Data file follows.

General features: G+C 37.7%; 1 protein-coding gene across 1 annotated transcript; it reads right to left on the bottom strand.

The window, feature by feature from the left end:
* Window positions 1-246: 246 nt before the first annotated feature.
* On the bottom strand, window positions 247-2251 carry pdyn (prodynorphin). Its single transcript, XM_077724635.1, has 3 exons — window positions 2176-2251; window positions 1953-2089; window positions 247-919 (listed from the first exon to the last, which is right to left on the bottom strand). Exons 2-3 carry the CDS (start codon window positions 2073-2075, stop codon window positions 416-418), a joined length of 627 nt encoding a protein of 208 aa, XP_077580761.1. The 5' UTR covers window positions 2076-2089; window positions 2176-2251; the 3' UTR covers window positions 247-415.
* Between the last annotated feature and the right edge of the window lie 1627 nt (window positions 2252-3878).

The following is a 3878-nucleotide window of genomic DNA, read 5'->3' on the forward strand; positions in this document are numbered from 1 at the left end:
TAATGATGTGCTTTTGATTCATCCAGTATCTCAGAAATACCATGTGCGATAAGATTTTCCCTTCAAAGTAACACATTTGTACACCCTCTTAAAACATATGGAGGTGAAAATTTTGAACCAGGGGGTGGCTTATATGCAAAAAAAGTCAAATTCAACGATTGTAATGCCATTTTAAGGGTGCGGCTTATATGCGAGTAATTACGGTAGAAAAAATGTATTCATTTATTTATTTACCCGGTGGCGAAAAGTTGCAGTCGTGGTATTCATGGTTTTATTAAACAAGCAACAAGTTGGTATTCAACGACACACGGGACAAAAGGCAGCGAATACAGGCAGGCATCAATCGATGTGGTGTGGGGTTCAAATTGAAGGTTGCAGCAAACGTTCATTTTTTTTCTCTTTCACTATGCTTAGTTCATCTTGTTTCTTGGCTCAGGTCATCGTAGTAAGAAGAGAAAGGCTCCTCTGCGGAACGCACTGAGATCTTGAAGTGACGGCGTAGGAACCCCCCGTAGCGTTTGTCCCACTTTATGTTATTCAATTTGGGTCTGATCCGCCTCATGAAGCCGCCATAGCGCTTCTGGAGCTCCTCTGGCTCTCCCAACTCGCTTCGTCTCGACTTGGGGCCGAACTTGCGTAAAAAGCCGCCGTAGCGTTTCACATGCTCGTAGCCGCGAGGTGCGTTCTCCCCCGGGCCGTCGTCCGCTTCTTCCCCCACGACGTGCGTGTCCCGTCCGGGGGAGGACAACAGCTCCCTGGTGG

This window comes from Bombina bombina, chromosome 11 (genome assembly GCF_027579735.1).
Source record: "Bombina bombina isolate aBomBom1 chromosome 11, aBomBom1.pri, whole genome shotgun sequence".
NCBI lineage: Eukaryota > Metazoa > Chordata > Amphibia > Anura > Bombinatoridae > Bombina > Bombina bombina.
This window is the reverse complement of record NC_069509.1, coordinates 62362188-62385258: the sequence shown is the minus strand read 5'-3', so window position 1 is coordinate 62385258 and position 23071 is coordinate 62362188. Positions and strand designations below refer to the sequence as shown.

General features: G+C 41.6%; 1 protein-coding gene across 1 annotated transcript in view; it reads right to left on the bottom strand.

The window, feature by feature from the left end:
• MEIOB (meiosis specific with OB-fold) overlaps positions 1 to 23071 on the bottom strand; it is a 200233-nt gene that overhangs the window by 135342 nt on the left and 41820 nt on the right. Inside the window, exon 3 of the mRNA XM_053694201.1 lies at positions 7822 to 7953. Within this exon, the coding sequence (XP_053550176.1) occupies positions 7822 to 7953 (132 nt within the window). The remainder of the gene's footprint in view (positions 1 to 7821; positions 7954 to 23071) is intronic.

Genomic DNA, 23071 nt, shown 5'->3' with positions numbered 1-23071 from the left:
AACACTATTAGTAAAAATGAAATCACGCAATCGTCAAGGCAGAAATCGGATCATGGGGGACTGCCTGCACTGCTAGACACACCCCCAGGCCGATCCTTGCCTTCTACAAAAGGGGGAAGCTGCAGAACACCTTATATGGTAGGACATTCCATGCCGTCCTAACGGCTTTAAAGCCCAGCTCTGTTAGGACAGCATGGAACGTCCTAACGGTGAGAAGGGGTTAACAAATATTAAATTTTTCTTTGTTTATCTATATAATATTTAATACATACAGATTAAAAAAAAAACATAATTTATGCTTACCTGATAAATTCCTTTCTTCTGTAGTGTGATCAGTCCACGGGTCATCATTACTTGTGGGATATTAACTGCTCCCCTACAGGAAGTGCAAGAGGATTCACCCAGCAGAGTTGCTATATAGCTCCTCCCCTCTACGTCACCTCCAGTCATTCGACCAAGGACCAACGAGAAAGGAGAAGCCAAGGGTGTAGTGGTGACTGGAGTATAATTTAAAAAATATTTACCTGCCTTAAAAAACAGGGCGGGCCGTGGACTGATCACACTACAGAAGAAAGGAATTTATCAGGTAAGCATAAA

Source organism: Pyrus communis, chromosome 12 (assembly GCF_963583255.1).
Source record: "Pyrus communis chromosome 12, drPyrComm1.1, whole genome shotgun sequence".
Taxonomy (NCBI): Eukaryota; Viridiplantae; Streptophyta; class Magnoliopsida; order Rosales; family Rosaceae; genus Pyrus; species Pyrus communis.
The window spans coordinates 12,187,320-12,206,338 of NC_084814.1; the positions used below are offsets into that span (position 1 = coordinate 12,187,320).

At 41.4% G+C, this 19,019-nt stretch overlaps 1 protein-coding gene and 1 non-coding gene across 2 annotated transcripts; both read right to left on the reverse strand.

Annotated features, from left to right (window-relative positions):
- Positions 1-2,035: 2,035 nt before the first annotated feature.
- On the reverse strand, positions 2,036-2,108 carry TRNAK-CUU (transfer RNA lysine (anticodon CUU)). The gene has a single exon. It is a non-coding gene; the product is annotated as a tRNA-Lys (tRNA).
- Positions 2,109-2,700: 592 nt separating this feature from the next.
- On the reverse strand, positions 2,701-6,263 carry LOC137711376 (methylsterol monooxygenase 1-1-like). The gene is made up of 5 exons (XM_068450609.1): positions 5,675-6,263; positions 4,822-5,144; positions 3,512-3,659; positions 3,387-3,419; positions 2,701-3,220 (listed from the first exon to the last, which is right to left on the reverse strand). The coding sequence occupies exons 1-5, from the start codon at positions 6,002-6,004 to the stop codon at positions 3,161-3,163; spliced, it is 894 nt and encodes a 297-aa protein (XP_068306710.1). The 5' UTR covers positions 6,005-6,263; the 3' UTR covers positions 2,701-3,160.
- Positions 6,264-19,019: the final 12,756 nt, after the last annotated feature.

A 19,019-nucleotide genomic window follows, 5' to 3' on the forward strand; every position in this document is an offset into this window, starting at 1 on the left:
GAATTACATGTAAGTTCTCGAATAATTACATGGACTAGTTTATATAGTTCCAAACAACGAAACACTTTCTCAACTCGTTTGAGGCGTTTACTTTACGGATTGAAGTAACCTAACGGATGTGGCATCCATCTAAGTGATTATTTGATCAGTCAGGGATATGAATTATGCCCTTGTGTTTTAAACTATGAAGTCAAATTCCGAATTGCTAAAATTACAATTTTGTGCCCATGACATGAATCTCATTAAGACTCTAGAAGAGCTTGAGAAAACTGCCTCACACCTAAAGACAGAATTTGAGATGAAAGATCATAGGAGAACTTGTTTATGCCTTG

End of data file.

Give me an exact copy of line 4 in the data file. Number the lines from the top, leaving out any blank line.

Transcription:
* On the bottom strand, window positions 247-2251 carry pdyn (prodynorphin). Its single transcript, XM_077724635.1, has 3 exons — window positions 2176-2251; window positions 1953-2089; window positions 247-919 (listed from the first exon to the last, which is right to left on the bottom strand). Exons 2-3 carry the CDS (start codon window positions 2073-2075, stop codon window positions 416-418), a joined length of 627 nt encoding a protein of 208 aa, XP_077580761.1. The 5' UTR covers window positions 2076-2089; window positions 2176-2251; the 3' UTR covers window positions 247-415.